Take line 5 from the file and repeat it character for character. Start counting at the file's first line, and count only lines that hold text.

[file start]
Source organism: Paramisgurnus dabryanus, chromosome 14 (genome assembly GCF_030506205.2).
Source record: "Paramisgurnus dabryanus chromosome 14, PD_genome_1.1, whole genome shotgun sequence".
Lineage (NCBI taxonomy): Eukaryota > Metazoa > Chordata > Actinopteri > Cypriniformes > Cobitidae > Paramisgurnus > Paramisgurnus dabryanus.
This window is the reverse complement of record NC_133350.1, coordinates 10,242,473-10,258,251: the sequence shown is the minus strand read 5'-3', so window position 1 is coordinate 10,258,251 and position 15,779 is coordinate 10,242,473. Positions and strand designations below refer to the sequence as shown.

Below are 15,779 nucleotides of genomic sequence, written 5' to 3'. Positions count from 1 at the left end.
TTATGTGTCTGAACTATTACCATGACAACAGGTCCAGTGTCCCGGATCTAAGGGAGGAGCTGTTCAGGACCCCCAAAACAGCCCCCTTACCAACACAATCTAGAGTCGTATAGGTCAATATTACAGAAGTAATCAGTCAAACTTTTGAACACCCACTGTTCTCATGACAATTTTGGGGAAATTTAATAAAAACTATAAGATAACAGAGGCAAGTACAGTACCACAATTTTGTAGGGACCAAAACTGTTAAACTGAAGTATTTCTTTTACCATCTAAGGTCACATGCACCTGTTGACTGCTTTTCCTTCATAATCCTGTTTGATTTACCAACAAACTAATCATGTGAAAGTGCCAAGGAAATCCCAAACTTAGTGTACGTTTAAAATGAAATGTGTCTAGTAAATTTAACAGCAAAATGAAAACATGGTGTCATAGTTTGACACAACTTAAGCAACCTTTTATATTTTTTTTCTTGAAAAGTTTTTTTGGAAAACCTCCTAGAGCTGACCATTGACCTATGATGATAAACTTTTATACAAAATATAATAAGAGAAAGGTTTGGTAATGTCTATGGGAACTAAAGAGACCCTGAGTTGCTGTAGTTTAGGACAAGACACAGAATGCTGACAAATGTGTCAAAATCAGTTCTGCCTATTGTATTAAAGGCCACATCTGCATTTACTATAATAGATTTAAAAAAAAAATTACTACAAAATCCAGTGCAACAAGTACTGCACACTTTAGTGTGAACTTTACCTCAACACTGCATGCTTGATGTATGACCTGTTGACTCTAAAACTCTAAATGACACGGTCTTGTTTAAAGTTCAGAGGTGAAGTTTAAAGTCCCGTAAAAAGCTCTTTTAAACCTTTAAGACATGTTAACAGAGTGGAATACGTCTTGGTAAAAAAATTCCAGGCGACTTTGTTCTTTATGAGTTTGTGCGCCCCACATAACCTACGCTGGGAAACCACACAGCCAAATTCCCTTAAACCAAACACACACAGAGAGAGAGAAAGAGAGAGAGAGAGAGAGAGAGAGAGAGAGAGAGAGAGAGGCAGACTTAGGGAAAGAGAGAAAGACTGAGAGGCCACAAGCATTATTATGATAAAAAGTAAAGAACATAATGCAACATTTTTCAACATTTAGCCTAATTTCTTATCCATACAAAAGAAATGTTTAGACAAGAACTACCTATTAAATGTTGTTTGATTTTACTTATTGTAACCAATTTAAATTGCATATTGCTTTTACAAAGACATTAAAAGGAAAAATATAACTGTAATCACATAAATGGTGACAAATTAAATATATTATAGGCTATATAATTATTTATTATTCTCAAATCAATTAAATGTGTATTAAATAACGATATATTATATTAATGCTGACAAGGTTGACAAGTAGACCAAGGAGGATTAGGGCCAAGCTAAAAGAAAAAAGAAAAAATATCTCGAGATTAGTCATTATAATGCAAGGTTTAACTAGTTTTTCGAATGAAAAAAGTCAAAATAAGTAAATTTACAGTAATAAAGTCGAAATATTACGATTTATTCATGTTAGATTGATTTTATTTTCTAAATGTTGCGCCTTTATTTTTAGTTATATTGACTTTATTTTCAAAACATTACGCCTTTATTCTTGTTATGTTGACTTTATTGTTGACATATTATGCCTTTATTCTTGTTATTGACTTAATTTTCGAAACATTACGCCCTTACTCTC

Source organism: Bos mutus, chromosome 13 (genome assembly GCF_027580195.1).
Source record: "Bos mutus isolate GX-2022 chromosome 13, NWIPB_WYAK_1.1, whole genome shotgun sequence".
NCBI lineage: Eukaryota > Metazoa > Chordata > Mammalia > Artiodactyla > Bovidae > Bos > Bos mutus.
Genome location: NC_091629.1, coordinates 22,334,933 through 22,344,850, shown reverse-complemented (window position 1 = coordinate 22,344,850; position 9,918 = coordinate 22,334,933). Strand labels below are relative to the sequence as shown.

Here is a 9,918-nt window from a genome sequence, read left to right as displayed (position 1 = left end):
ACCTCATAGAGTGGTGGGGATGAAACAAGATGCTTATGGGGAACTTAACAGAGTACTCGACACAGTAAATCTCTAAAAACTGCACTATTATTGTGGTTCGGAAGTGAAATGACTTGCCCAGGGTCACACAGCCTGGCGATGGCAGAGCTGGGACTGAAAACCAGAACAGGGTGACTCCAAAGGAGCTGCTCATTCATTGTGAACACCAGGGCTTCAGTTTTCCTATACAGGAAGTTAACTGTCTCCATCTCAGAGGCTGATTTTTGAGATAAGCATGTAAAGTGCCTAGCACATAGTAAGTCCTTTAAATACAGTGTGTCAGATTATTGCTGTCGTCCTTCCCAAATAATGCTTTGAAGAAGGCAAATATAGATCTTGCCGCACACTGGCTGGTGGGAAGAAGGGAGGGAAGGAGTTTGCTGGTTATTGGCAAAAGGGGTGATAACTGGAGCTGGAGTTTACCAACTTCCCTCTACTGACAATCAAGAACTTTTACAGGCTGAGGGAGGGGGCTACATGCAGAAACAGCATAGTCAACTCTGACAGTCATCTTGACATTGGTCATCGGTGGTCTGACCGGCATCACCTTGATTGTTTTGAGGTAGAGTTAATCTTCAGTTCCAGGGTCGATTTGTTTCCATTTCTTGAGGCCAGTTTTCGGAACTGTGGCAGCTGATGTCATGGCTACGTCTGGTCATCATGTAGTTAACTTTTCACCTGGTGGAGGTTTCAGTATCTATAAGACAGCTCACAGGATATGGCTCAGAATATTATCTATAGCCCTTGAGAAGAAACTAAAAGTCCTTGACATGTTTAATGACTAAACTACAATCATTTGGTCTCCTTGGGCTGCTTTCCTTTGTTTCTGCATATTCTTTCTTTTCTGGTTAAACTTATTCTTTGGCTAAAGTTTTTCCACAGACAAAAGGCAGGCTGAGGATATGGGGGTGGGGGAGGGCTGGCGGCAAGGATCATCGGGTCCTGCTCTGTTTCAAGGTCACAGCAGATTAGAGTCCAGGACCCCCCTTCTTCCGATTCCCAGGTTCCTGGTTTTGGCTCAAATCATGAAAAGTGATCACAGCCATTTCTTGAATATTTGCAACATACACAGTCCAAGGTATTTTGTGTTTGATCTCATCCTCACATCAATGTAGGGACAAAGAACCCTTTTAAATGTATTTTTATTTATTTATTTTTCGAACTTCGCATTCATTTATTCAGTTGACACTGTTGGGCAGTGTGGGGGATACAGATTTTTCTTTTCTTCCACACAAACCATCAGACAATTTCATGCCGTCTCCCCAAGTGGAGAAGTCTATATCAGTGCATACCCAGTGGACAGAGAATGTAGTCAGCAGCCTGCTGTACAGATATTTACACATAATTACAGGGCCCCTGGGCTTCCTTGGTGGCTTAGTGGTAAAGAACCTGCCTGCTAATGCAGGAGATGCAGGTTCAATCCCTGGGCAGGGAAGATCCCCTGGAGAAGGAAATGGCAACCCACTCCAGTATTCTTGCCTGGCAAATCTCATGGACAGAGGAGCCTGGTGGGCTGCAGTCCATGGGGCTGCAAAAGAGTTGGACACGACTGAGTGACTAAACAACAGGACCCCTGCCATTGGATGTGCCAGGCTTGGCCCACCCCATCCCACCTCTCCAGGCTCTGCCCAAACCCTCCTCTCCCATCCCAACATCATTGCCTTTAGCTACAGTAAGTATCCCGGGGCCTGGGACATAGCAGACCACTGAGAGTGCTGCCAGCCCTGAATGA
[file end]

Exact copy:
Below are 15,779 nucleotides of genomic sequence, written 5' to 3'. Positions count from 1 at the left end.